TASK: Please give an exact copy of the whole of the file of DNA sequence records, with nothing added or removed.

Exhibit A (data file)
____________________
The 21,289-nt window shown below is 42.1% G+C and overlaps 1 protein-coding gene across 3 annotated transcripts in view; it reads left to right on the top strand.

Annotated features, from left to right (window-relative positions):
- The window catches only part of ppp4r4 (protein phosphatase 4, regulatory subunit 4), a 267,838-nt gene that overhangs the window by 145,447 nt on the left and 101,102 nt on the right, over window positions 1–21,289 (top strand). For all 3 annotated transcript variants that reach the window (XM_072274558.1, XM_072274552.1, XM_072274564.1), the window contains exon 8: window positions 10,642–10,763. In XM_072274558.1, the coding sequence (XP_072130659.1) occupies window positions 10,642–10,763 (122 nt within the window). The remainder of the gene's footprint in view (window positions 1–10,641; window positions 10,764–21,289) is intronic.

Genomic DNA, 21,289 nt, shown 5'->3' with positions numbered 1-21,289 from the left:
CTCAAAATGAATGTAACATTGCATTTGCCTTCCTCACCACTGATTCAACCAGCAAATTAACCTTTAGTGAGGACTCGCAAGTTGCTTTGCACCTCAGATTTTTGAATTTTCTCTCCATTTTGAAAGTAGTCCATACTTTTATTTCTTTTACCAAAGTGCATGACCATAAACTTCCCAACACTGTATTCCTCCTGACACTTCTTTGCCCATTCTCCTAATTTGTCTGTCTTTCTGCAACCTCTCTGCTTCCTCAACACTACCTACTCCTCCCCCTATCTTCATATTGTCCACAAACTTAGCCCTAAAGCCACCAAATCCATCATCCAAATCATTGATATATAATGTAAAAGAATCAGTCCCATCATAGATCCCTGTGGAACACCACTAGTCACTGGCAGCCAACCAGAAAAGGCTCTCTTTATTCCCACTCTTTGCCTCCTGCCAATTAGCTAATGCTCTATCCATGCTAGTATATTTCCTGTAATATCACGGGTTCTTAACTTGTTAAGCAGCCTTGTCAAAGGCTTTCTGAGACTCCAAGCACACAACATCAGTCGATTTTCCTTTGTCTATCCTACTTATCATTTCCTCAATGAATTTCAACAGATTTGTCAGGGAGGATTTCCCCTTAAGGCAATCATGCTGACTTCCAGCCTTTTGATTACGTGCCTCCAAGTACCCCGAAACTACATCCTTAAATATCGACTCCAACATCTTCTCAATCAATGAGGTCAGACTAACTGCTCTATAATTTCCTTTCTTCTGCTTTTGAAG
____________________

The 21,289-nt window shown below is 42.1% G+C and overlaps 1 protein-coding gene across 3 annotated transcripts in view; it reads left to right on the top strand.

Annotated features, from left to right (window-relative positions):
- The window catches only part of ppp4r4 (protein phosphatase 4, regulatory subunit 4), a 267,838-nt gene that overhangs the window by 145,447 nt on the left and 101,102 nt on the right, over window positions 1–21,289 (top strand). For all 3 annotated transcript variants that reach the window (XM_072274558.1, XM_072274552.1, XM_072274564.1), the window contains exon 8: window positions 10,642–10,763. In XM_072274558.1, the coding sequence (XP_072130659.1) occupies window positions 10,642–10,763 (122 nt within the window). The remainder of the gene's footprint in view (window positions 1–10,641; window positions 10,764–21,289) is intronic.

Genomic DNA, 21,289 nt, shown 5'->3' with positions numbered 1-21,289 from the left:
CTCAAAATGAATGTAACATTGCATTTGCCTTCCTCACCACTGATTCAACCAGCAAATTAACCTTTAGTGAGGACTCGCAAGTTGCTTTGCACCTCAGATTTTTGAATTTTCTCTCCATTTTGAAAGTAGTCCATACTTTTATTTCTTTTACCAAAGTGCATGACCATAAACTTCCCAACACTGTATTCCTCCTGACACTTCTTTGCCCATTCTCCTAATTTGTCTGTCTTTCTGCAACCTCTCTGCTTCCTCAACACTACCTACTCCTCCCCCTATCTTCATATTGTCCACAAACTTAGCCCTAAAGCCACCAAATCCATCATCCAAATCATTGATATATAATGTAAAAGAATCAGTCCCATCATAGATCCCTGTGGAACACCACTAGTCACTGGCAGCCAACCAGAAAAGGCTCTCTTTATTCCCACTCTTTGCCTCCTGCCAATTAGCTAATGCTCTATCCATGCTAGTATATTTCCTGTAATATCACGGGTTCTTAACTTGTTAAGCAGCCTTGTCAAAGGCTTTCTGAGACTCCAAGCACACAACATCAGTCGATTTTCCTTTGTCTATCCTACTTATCATTTCCTCAATGAATTTCAACAGATTTGTCAGGGAGGATTTCCCCTTAAGGCAATCATGCTGACTTCCAGCCTTTTGATTACGTGCCTCCAAGTACCCCGAAACTACATCCTTAAATATCGACTCCAACATCTTCTCAATCAATGAGGTCAGACTAACTGCTCTATAATTTCCTTTCTTCTGCTTTTGAAG